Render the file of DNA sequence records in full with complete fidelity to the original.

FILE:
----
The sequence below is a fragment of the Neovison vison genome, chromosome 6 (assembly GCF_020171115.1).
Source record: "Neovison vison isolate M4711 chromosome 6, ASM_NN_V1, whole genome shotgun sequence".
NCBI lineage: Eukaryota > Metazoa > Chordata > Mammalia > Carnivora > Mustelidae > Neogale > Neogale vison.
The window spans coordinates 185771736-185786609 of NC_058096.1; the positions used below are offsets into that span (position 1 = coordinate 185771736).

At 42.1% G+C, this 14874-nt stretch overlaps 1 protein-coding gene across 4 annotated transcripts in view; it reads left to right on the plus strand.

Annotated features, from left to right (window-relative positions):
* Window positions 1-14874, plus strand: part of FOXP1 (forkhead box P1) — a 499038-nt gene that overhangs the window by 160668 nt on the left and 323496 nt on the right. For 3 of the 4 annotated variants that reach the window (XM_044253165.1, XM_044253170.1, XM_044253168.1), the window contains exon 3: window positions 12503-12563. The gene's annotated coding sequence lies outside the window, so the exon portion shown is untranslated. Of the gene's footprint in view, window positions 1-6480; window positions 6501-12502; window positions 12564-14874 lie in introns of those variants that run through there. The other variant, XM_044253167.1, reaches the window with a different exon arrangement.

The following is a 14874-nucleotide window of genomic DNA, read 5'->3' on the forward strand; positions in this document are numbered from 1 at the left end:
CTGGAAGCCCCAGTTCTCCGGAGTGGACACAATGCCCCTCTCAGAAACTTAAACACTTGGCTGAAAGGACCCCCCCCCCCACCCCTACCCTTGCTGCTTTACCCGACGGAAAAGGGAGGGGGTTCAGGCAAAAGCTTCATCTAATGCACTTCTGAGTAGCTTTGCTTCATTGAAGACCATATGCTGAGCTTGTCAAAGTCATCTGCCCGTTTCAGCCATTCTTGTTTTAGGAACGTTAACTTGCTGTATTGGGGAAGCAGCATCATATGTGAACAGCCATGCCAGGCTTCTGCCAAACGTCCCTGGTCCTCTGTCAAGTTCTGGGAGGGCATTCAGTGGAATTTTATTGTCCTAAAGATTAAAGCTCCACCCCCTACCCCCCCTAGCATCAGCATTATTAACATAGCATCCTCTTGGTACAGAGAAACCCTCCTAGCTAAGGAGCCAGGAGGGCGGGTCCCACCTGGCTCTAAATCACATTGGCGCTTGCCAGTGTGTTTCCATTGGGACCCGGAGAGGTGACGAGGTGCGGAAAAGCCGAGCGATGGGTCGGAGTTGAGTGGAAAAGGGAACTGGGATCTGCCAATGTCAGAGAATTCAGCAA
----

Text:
The sequence below is a fragment of the Neovison vison genome, chromosome 6 (assembly GCF_020171115.1).
Source record: "Neovison vison isolate M4711 chromosome 6, ASM_NN_V1, whole genome shotgun sequence".
NCBI lineage: Eukaryota > Metazoa > Chordata > Mammalia > Carnivora > Mustelidae > Neogale > Neogale vison.
The window spans coordinates 185771736-185786609 of NC_058096.1; the positions used below are offsets into that span (position 1 = coordinate 185771736).

At 42.1% G+C, this 14874-nt stretch overlaps 1 protein-coding gene across 4 annotated transcripts in view; it reads left to right on the plus strand.

Annotated features, from left to right (window-relative positions):
* Window positions 1-14874, plus strand: part of FOXP1 (forkhead box P1) — a 499038-nt gene that overhangs the window by 160668 nt on the left and 323496 nt on the right. For 3 of the 4 annotated variants that reach the window (XM_044253165.1, XM_044253170.1, XM_044253168.1), the window contains exon 3: window positions 12503-12563. The gene's annotated coding sequence lies outside the window, so the exon portion shown is untranslated. Of the gene's footprint in view, window positions 1-6480; window positions 6501-12502; window positions 12564-14874 lie in introns of those variants that run through there. The other variant, XM_044253167.1, reaches the window with a different exon arrangement.

The following is a 14874-nucleotide window of genomic DNA, read 5'->3' on the forward strand; positions in this document are numbered from 1 at the left end:
CTGGAAGCCCCAGTTCTCCGGAGTGGACACAATGCCCCTCTCAGAAACTTAAACACTTGGCTGAAAGGACCCCCCCCCCCACCCCTACCCTTGCTGCTTTACCCGACGGAAAAGGGAGGGGGTTCAGGCAAAAGCTTCATCTAATGCACTTCTGAGTAGCTTTGCTTCATTGAAGACCATATGCTGAGCTTGTCAAAGTCATCTGCCCGTTTCAGCCATTCTTGTTTTAGGAACGTTAACTTGCTGTATTGGGGAAGCAGCATCATATGTGAACAGCCATGCCAGGCTTCTGCCAAACGTCCCTGGTCCTCTGTCAAGTTCTGGGAGGGCATTCAGTGGAATTTTATTGTCCTAAAGATTAAAGCTCCACCCCCTACCCCCCCTAGCATCAGCATTATTAACATAGCATCCTCTTGGTACAGAGAAACCCTCCTAGCTAAGGAGCCAGGAGGGCGGGTCCCACCTGGCTCTAAATCACATTGGCGCTTGCCAGTGTGTTTCCATTGGGACCCGGAGAGGTGACGAGGTGCGGAAAAGCCGAGCGATGGGTCGGAGTTGAGTGGAAAAGGGAACTGGGATCTGCCAATGTCAGAGAATTCAGCAA